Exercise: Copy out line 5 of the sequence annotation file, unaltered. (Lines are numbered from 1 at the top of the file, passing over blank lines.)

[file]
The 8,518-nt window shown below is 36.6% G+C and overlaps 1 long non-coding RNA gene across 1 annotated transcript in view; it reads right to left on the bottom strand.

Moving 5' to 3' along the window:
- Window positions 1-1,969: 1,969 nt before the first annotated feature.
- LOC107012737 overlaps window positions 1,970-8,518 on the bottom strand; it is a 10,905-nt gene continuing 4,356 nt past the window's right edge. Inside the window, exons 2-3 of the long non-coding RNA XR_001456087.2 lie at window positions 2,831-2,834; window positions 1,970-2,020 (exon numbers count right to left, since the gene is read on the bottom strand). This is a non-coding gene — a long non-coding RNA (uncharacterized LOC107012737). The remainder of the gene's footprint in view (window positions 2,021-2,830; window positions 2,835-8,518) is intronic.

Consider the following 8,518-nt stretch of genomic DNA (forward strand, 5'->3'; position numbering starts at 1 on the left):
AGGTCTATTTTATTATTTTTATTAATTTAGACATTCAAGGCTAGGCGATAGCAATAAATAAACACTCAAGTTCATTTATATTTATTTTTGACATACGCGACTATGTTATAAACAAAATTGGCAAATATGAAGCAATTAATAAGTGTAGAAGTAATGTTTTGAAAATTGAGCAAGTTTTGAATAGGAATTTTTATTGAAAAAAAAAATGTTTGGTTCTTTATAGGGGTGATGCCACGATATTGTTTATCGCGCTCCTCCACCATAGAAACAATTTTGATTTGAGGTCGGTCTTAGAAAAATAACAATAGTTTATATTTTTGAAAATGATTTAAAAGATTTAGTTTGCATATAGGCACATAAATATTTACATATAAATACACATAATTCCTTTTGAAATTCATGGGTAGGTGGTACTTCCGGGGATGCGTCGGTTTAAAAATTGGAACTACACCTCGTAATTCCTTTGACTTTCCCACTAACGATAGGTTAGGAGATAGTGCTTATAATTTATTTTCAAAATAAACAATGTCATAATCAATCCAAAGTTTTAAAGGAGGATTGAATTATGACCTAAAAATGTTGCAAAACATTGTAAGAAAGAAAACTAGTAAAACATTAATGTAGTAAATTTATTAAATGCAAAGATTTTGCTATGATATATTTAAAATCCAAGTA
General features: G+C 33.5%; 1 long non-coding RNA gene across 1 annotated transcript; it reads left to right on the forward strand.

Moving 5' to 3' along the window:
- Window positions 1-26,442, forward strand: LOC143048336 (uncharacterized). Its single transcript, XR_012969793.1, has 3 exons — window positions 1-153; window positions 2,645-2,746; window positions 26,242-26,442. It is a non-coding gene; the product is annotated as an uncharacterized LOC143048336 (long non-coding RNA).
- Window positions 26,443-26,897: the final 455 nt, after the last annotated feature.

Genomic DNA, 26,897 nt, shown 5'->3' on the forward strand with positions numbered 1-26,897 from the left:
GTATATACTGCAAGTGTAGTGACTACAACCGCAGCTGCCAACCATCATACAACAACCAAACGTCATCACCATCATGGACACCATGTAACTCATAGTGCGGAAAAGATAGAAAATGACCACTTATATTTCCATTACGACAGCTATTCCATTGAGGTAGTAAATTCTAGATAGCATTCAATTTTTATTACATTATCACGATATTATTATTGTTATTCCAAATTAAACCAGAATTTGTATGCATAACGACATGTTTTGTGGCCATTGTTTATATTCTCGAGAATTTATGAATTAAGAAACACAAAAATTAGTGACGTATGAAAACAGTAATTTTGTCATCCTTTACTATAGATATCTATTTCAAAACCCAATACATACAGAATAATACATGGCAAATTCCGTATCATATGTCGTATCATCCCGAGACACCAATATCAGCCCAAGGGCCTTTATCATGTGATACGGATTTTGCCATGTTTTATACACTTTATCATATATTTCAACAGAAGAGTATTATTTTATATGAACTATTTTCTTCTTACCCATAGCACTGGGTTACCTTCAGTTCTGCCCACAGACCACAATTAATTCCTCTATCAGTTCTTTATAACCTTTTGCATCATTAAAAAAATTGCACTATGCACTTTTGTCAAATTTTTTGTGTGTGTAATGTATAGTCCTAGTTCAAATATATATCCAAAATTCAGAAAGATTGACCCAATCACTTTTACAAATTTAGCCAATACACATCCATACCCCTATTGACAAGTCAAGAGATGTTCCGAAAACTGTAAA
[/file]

Consider the following 8,518-nt stretch of genomic DNA (forward strand, 5'->3'; position numbering starts at 1 on the left):